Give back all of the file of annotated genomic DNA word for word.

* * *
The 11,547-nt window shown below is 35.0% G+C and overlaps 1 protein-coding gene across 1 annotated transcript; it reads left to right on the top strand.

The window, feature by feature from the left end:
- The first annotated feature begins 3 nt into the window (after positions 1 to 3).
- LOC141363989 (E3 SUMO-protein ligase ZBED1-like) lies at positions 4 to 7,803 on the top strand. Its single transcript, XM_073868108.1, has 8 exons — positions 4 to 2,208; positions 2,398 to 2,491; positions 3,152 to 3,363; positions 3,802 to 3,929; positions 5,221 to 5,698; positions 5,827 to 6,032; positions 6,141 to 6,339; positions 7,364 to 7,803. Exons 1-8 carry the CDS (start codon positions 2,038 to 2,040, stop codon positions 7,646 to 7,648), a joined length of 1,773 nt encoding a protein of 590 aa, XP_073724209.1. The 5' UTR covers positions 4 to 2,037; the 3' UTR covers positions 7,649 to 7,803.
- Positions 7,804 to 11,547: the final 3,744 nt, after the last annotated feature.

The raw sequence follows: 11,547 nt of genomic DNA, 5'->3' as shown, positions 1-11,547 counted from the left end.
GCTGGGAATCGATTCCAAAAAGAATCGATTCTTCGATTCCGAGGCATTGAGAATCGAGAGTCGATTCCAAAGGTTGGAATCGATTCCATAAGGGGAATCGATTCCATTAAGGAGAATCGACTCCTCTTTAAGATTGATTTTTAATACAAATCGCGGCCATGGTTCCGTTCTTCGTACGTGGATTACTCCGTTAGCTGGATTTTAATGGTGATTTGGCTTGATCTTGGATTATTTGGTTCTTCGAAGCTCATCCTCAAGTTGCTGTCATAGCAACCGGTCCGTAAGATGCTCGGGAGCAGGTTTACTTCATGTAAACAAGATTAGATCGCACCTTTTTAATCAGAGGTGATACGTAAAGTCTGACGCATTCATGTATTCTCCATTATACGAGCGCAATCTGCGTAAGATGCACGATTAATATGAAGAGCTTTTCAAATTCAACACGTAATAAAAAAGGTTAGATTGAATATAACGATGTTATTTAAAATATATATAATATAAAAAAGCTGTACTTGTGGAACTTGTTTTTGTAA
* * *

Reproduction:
The 11,547-nt window shown below is 35.0% G+C and overlaps 1 protein-coding gene across 1 annotated transcript; it reads left to right on the top strand.

The window, feature by feature from the left end:
- The first annotated feature begins 3 nt into the window (after positions 1 to 3).
- LOC141363989 (E3 SUMO-protein ligase ZBED1-like) lies at positions 4 to 7,803 on the top strand. Its single transcript, XM_073868108.1, has 8 exons — positions 4 to 2,208; positions 2,398 to 2,491; positions 3,152 to 3,363; positions 3,802 to 3,929; positions 5,221 to 5,698; positions 5,827 to 6,032; positions 6,141 to 6,339; positions 7,364 to 7,803. Exons 1-8 carry the CDS (start codon positions 2,038 to 2,040, stop codon positions 7,646 to 7,648), a joined length of 1,773 nt encoding a protein of 590 aa, XP_073724209.1. The 5' UTR covers positions 4 to 2,037; the 3' UTR covers positions 7,649 to 7,803.
- Positions 7,804 to 11,547: the final 3,744 nt, after the last annotated feature.

The raw sequence follows: 11,547 nt of genomic DNA, 5'->3' as shown, positions 1-11,547 counted from the left end.
GCTGGGAATCGATTCCAAAAAGAATCGATTCTTCGATTCCGAGGCATTGAGAATCGAGAGTCGATTCCAAAGGTTGGAATCGATTCCATAAGGGGAATCGATTCCATTAAGGAGAATCGACTCCTCTTTAAGATTGATTTTTAATACAAATCGCGGCCATGGTTCCGTTCTTCGTACGTGGATTACTCCGTTAGCTGGATTTTAATGGTGATTTGGCTTGATCTTGGATTATTTGGTTCTTCGAAGCTCATCCTCAAGTTGCTGTCATAGCAACCGGTCCGTAAGATGCTCGGGAGCAGGTTTACTTCATGTAAACAAGATTAGATCGCACCTTTTTAATCAGAGGTGATACGTAAAGTCTGACGCATTCATGTATTCTCCATTATACGAGCGCAATCTGCGTAAGATGCACGATTAATATGAAGAGCTTTTCAAATTCAACACGTAATAAAAAAGGTTAGATTGAATATAACGATGTTATTTAAAATATATATAATATAAAAAAGCTGTACTTGTGGAACTTGTTTTTGTAA